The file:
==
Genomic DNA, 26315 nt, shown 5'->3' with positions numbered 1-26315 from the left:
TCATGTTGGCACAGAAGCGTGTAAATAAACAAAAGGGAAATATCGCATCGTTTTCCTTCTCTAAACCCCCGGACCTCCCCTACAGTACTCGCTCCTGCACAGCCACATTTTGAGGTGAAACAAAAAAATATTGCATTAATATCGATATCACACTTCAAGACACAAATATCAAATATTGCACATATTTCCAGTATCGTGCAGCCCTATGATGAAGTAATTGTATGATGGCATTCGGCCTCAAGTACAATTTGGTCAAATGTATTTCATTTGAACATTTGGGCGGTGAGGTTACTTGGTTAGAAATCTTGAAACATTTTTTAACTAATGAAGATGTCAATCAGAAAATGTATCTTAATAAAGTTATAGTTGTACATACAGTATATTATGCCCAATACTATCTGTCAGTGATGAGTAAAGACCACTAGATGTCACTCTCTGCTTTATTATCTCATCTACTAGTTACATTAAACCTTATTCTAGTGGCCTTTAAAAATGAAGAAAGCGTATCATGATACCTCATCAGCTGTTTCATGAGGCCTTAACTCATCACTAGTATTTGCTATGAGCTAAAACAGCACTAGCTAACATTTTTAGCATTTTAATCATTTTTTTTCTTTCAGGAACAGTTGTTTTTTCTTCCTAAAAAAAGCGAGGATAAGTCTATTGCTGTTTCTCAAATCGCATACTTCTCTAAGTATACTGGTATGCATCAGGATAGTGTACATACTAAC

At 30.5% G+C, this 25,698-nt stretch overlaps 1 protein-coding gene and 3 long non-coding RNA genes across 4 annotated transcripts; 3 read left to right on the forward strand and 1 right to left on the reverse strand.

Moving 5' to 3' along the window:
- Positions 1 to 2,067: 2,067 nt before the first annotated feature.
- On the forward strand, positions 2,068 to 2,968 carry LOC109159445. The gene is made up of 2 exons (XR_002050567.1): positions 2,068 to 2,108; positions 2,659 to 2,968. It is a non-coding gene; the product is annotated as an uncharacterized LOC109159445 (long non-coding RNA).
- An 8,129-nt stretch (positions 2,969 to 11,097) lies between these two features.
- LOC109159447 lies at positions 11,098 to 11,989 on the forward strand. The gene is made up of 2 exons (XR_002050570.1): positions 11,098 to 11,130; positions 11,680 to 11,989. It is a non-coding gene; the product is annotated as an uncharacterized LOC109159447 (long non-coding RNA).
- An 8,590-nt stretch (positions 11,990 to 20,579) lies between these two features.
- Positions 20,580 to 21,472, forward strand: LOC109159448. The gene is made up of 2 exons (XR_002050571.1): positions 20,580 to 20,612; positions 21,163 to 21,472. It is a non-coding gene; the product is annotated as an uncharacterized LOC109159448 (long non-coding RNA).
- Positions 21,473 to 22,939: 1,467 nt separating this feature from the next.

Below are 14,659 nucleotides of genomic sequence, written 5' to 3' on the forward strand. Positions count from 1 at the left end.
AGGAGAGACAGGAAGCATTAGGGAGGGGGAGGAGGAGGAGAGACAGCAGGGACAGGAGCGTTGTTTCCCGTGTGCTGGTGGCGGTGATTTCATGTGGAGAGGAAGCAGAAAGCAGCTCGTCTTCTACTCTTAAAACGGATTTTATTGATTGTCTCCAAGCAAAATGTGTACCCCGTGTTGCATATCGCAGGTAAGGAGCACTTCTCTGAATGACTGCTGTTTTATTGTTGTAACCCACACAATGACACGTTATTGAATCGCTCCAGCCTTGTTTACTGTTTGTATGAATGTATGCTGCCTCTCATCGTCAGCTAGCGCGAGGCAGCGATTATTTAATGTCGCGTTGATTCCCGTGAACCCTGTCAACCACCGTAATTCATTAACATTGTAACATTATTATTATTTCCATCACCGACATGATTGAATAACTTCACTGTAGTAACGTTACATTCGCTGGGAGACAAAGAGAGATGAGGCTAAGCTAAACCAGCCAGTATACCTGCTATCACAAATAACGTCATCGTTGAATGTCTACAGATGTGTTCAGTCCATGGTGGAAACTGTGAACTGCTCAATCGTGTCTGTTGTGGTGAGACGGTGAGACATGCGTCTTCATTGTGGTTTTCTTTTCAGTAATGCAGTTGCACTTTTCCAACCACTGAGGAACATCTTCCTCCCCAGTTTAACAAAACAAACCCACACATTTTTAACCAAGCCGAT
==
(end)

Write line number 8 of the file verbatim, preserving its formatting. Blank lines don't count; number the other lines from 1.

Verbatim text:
- LOC109159447 lies at positions 11,098 to 11,989 on the forward strand. The gene is made up of 2 exons (XR_002050570.1): positions 11,098 to 11,130; positions 11,680 to 11,989. It is a non-coding gene; the product is annotated as an uncharacterized LOC109159447 (long non-coding RNA).